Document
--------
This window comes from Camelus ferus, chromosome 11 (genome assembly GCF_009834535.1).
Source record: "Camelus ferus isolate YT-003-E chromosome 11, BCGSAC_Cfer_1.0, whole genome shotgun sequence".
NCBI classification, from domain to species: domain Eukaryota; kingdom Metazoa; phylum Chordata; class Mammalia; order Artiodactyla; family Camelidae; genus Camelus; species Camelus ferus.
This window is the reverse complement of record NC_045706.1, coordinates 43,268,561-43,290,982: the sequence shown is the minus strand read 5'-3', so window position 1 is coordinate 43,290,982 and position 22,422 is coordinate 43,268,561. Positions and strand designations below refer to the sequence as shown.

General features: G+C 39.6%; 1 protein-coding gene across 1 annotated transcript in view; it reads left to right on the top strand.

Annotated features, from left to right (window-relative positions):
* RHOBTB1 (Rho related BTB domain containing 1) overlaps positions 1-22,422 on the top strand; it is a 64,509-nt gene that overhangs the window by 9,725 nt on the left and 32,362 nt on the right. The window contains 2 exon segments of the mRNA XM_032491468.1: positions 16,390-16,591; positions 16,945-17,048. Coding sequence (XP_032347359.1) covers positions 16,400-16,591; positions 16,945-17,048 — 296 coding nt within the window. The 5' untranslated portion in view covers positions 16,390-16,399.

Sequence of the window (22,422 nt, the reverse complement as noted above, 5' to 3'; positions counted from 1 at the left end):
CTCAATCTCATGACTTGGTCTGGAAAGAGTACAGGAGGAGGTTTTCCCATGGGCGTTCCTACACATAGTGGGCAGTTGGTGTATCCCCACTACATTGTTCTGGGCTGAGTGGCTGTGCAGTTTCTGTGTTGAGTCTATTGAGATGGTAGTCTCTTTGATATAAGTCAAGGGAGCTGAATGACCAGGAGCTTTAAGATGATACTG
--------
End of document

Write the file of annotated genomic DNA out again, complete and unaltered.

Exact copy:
This window comes from Camelus ferus, chromosome 11 (genome assembly GCF_009834535.1).
Source record: "Camelus ferus isolate YT-003-E chromosome 11, BCGSAC_Cfer_1.0, whole genome shotgun sequence".
NCBI classification, from domain to species: domain Eukaryota; kingdom Metazoa; phylum Chordata; class Mammalia; order Artiodactyla; family Camelidae; genus Camelus; species Camelus ferus.
This window is the reverse complement of record NC_045706.1, coordinates 43,268,561-43,290,982: the sequence shown is the minus strand read 5'-3', so window position 1 is coordinate 43,290,982 and position 22,422 is coordinate 43,268,561. Positions and strand designations below refer to the sequence as shown.

General features: G+C 39.6%; 1 protein-coding gene across 1 annotated transcript in view; it reads left to right on the top strand.

Annotated features, from left to right (window-relative positions):
* RHOBTB1 (Rho related BTB domain containing 1) overlaps positions 1-22,422 on the top strand; it is a 64,509-nt gene that overhangs the window by 9,725 nt on the left and 32,362 nt on the right. The window contains 2 exon segments of the mRNA XM_032491468.1: positions 16,390-16,591; positions 16,945-17,048. Coding sequence (XP_032347359.1) covers positions 16,400-16,591; positions 16,945-17,048 — 296 coding nt within the window. The 5' untranslated portion in view covers positions 16,390-16,399.

Sequence of the window (22,422 nt, the reverse complement as noted above, 5' to 3'; positions counted from 1 at the left end):
CTCAATCTCATGACTTGGTCTGGAAAGAGTACAGGAGGAGGTTTTCCCATGGGCGTTCCTACACATAGTGGGCAGTTGGTGTATCCCCACTACATTGTTCTGGGCTGAGTGGCTGTGCAGTTTCTGTGTTGAGTCTATTGAGATGGTAGTCTCTTTGATATAAGTCAAGGGAGCTGAATGACCAGGAGCTTTAAGATGATACTG